Like most parents in Flint these days, Major worries about what hazards her children might have been exposed to. She describes her 2-year-old, who’d been consuming and bathing in the Flint River water since he was an infant, as hyperactive and “angry all the time.”
Her 9-year-old, who has autism, has come down with pneumonia three times in the past two years. Since late October, the typically mild-mannered Mekhi has been sent home from school six times for fighting with other kids.
Major doesn’t want it to sound as if all of a sudden, she’s blaming everything on the water, but with all the reports she’s read lately on the long-term developmental effects of lead poisoning on children, she can’t help but wonder.
“I am scared for my children,” she says, her tough exterior washing away in a well of tears. “It’s irritating because you never know — at any given time, your child could be taken away from you by a source of water. Water!”
She said she uses about half a case of bottled water each day just to bathe her kids and brush their teeth. Once or twice a week, they’ll take quick showers, just to get clean, but she tries to avoid the water at all costs.
“It makes us feel like we’re not Americans,” she said.
That’s why Major isn’t paying the water bill — and she doesn’t think anyone else in Flint should either.
“If we stand up and stick together, our voices will be heard,” she said.
Dozens of Flint residents made their voices heard during a rally outside City Hall Monday afternoon. Carrying signs with messages like “Arrest Snyder” and “Water is a human right,” protesters enthusiastically tore up copies of their water bills and burned them in a small trash can.
But the gesture was mostly symbolic.
When asked, most of them said they are still paying their water bills out of fear of what might happen if they stopped.
“If you don’t pay it, they’ll put it on your taxes for your house,” said one woman. “And if that don’t get paid, then they put foreclosure on your house.”
“If I don’t pay my water bill, then DHS will take my son away,” said another, referring to the state Department of Human Services — recently renamed the Michigan Department of Health and Human Services. Her son listened intently at her side.
The latter is a frequent concern expressed by Flint parents who know that under Michigan’s Child Protection Law, a lack of running water is considered a sign of potential child abuse and neglect.
It was precisely this fear that Kiki Phillips says drove her into foreclosure.
Phillips has lived since the early 1990s in the powder blue house with yellow shutters she shares with her disabled mother and 3-year-old daughter, and she recalls a time when the water bill was only $40. But for at least the past five years, Phillips said they’ve been paying over $100 for water each month.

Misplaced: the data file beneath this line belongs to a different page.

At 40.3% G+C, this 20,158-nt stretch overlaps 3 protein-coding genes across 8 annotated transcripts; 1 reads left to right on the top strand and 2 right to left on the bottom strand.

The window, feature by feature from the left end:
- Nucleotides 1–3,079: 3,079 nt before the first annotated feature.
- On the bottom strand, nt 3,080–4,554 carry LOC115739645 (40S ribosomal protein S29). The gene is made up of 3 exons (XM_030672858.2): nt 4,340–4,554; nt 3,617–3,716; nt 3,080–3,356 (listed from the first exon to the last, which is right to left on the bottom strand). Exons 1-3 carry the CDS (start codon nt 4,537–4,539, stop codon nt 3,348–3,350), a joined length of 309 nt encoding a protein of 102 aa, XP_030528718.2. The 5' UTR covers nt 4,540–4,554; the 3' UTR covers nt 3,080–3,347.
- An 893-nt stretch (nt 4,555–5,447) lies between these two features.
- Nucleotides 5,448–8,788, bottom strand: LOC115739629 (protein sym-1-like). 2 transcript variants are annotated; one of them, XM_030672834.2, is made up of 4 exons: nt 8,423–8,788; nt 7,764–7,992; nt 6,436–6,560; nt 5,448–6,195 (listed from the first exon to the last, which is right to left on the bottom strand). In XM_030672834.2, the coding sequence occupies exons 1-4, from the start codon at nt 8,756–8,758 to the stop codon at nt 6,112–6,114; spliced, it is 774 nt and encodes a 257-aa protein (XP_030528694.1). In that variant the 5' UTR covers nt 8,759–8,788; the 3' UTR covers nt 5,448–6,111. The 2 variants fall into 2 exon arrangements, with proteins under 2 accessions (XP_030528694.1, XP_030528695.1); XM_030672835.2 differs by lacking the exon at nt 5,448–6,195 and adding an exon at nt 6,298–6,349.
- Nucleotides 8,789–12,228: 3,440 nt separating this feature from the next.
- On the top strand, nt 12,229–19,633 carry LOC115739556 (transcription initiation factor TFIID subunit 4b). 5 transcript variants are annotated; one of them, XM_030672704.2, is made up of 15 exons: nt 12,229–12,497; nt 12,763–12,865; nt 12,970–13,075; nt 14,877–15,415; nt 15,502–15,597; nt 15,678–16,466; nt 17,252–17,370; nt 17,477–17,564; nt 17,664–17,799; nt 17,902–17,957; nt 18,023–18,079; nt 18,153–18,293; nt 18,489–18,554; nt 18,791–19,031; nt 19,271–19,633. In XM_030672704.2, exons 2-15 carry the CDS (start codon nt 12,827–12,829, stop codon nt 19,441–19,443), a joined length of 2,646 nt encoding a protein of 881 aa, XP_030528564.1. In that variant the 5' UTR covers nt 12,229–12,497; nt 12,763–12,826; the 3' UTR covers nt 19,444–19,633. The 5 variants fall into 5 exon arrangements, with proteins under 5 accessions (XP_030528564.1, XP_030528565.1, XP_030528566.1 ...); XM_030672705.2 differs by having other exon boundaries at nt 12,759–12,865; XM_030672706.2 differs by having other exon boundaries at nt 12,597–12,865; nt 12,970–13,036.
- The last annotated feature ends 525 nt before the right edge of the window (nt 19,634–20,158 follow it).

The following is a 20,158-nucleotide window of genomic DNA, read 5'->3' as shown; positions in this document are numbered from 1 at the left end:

After a while the cost became too much and Phillips decided she had to prioritize her expenses. If nothing else, Phillips said, she would pay the bare minimum necessary to keep the water on “because I got a 3-year-old and my neighbor thinks she works for DHS.”
Eventually, in December 2014, her water balance reached $1,800, which was added onto her taxes. This week Phillips received a notice that her house was going into foreclosure.
Phillips said she doesn’t know how, but she’s determined to come up with the money.
“We gotta rob Peter to pay Paul,” she said. “It’s ours. I can’t lose it.”
A spokesperson for the Michigan Department of Health and Human Services suggested that Flint parents need not worry about the agency coming to remove their children if the water gets turned off. Rather, MDHHS’s interest is in making sure children have access to clean water.
“MDHHS has not assigned a single Children’s Protective Services complaint due to any issues related to Flint water,” MDHHS Children’s Services Agency executive director Steve Yager said in a statement. “MDHHS works proactively to assist families whose water is shut off and to ensure families have water filters and bottled water in Flint. When a family is without water, our goal is to help that family provide clean water for their children. That can be through assisting families in applying for State Emergency Relief, setting up plans for children to access safe water at a relative’s home or providing bottled water. We do not petition the court to remove a child solely for the lack of water in a family’s home.”
On the city’s website Monday, Flint spokesperson Kristin Moore wrote that no shutoff notices have been issued since the beginning of December 2015 and “the City is currently reviewing its policy on shut off notices in light of the declared emergency.”
Major received a shutoff notice on Dec. 15, but she had been waiting to open it.
“It’s due to be shut off [Jan.] 15,” Major said, reading from the salmon pink paper after tearing open the envelope. “We’re past the 15th.”
While she admitted she’s afraid her water will eventually be cut off, Major said she believes the only way anyone will be held accountable for the water crisis is if she and the rest of the people of Flint demand it.
“They’re not just going to give up on the whole city. They only do that if you be quiet about it, if you don’t take a stand,” she said. “As long as we are fighting against this, there is going to be a good outcome. Something is going to happen.”